What is an intimate wedding?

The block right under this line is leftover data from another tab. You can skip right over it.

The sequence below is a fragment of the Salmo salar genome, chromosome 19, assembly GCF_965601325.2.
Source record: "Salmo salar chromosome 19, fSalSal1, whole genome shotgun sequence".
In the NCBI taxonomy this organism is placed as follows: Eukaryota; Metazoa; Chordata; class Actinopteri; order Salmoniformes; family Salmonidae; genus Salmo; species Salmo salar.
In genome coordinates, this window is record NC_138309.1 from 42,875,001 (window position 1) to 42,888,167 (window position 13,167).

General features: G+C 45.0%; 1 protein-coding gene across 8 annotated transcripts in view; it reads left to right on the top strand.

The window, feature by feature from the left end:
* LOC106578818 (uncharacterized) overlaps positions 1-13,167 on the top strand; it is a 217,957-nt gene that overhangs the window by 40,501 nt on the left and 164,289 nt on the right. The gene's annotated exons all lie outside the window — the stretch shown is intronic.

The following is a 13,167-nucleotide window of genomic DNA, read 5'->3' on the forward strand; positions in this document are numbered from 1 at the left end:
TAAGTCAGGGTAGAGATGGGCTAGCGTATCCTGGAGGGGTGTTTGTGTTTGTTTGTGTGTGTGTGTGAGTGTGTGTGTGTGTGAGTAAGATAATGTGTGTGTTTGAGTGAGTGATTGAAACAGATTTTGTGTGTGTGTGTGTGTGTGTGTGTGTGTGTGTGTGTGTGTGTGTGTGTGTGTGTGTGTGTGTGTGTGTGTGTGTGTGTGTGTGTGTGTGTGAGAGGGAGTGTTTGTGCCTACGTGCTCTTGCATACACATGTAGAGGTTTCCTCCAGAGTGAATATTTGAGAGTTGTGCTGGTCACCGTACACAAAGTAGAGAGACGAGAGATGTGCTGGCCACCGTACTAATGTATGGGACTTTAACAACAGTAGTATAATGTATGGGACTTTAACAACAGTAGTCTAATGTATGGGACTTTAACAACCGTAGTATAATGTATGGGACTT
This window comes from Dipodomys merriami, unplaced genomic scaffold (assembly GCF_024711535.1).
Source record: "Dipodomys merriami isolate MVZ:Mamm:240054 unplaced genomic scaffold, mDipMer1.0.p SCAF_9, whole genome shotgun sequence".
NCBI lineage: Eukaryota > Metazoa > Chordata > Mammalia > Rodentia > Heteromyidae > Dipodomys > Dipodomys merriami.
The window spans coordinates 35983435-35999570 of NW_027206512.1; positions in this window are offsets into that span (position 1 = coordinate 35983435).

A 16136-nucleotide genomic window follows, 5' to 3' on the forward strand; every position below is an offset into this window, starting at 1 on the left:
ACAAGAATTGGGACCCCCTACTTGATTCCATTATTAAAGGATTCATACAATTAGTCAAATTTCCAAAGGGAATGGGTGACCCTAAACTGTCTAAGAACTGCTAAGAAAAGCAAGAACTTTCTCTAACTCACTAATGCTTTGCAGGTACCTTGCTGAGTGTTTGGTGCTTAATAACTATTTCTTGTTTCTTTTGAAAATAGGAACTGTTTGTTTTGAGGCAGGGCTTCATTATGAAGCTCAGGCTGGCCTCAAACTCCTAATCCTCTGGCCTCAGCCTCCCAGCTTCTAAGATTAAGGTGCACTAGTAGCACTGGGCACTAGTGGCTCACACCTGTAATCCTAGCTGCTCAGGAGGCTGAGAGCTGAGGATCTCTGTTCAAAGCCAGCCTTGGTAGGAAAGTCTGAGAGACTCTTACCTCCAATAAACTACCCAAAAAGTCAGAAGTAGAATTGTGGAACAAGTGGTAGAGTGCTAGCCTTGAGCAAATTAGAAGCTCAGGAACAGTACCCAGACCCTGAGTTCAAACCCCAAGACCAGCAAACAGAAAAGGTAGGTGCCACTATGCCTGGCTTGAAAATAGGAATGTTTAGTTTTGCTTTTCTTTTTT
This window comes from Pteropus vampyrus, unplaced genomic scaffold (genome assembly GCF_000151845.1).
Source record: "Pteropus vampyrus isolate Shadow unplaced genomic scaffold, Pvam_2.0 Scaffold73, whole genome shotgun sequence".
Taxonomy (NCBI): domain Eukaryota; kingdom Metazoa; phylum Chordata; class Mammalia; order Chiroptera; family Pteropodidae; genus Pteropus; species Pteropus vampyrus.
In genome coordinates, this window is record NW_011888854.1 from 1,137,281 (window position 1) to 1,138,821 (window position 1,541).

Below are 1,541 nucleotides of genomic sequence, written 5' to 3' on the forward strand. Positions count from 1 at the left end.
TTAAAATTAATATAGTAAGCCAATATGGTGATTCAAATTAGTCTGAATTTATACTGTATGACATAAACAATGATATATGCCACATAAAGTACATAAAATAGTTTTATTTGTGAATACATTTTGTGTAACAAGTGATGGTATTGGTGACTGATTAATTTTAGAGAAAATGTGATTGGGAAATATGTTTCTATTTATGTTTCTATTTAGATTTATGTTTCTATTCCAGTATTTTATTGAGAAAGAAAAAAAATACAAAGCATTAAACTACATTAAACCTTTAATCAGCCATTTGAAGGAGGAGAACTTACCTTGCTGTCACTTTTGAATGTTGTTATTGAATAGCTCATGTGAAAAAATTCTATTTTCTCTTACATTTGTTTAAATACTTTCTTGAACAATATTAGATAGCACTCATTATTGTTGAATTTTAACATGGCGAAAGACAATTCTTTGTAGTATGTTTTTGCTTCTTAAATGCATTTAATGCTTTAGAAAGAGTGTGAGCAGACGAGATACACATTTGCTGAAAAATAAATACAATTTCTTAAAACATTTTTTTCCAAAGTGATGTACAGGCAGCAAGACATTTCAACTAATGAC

I'm just going to come out and say it...I LOVE INTIMATE WEDDINGS! They are by far my favourite kinds of wedding to shoot, and the more I have the opportunity to photograph intimate weddings, the more I think every bride and groom should at least entertain the idea of having an intimate wedding as opposed to grand, lavish affair. Now before I share with you why I highly recommend smaller and more intimate weddings, I do want to preface my thoughts with saying the following: I have nothing against big, beautiful weddings! If your dream has always been to have 200 or more guests attend your special day along with a three course meal at an exclusive wine estate with an open bar and an amazing DJ playing awesome tunes that everyone can break it down to on the dance floor - then please, don't let me stop you from having at it. This post is just me providing an alternative twist that can help you on your wedding day in order to make it special and uniquely you. So, let's talk intimate weddings... What is an intimate wedding? What isn't an intimate wedding? What to consider when it comes to wedding photography coverage and intimate weddings? Intimate weddings are just "normal" weddings but with a smaller guest list. The typical guest count of an intimate wedding is typically anywhere between 20 - 50 people. Now, this isn't necessarily a hard and fast rule especially because our life experiences can play a big part in how we view and define what a small or large gathering is. In some families, 300 people attending a wedding would be about normal, so if they were to attend a wedding of just 100 people - well, things would feel pretty small and intimate to them. Conversely, there are some families who are so small that weddings or family gatherings already feel small and intimate by default, so if you put that same family in a gathering of 100 people or more then it's probably safe to assume that the gathering will feel anything but small and intimate to them. Having said this - regardless of where you fall when it comes to life, family experiences and perceptions - a good guideline to follow when it comes to weddings and guest lists is that: 20 - 50 people is typically considered to be a small wedding by most wedding vendors. 50 -150 is typically considered to be a medium wedding by most wedding vendors. 150 guests or more is typically considered to be a large wedding by most wedding vendors. In recent times, there have been a lot of people wanting intimate weddings and there has also been a rise in elopements, and while the two types of weddings may hold a similar appeal, it is important to note that intimate weddings and elopements are not the same thing! Strictly - and perhaps even traditionally speaking - elopements are when two people secretly slip away in order to get married. Today, sometimes the elopement isn't so secret and can even be done with the blessing of the couple's families. Some people elope and have a ceremony where it's just their chosen photographer and the officiant who are present while some couples "elope" with just their families present. And while I have no doubt that this may feel very intimate, personal and special, it still isn't considered a intimate wedding per se. When it comes to wedding photography, it is my opinion that the biggest difference elopements and intimate weddings is they type of wedding day coverage that each kind of wedding requires and the subsequent workload that the photographer has to deal with after the fact. Now, I will come right out and say that I am not an elopement photographer - not because I have anything against elopements (to each their own and what works for them) but simply because it's just not my thing. I'm more of a traditional type of gal who's more into the classics then anything else and my heart naturally resonates with similar type of things and like-minded couples. Anyways, what I'm really trying to say is that when it comes to photography, I don't have any experience working with eloping couples...BUT...I do know several photographers who do shoot both elopements and "regular" weddings and one thing that they all tell me consistently across the board is that the kind of wedding day coverage they provide to eloping couples greatly differs from the kind of wedding day coverage that they provide at larger weddings. The biggest difference is the length of the wedding day coverage. Elopements typically need 2 or 3 hours of coverage - the photographing of the ceremony followed by a beautiful portrait session with the newlyweds and that's it. No getting ready images. No cocktail hour pictures, And definitely, no reception images. Where as larger weddings and even intimate weddings typically require more coverage then that. While intimate weddings may only differ from "normal" weddings in guest list size, when it comes to wedding day coverage - the work load for the photographer can often times remain exactly the same. As with normal weddings, an intimate wedding may still require getting ready shots; ceremony coverage; family formals; bridal party photos and of course, a gorgeous bridal portrait session. Then there's also the reception and all the special events that it contains - cutting the cake; throwing the bouquet; the giving of speeches; the first dance and any other special events that the couple wants included and documented in their reception. All of this is to say that from a photographic point of view, elopements and the amount of work that it requires from a photographer differs greatly from an intimate wedding and the amount of work that it requires from the photographer - this is the biggest reason why intimate weddings and elopements are not the same thing! If you're interested in learning more about intimate weddings, I'll be writing more blog posts where I share more of my thoughts on the subject and why I think you should - at the very least - entertain the the idea of having having an intimate wedding for your special day! In the meantime, feel free to drop your thoughts and comments below. I look forward to reading what you have to say. Thanks for reading and I'll chat to you again soon! Rachel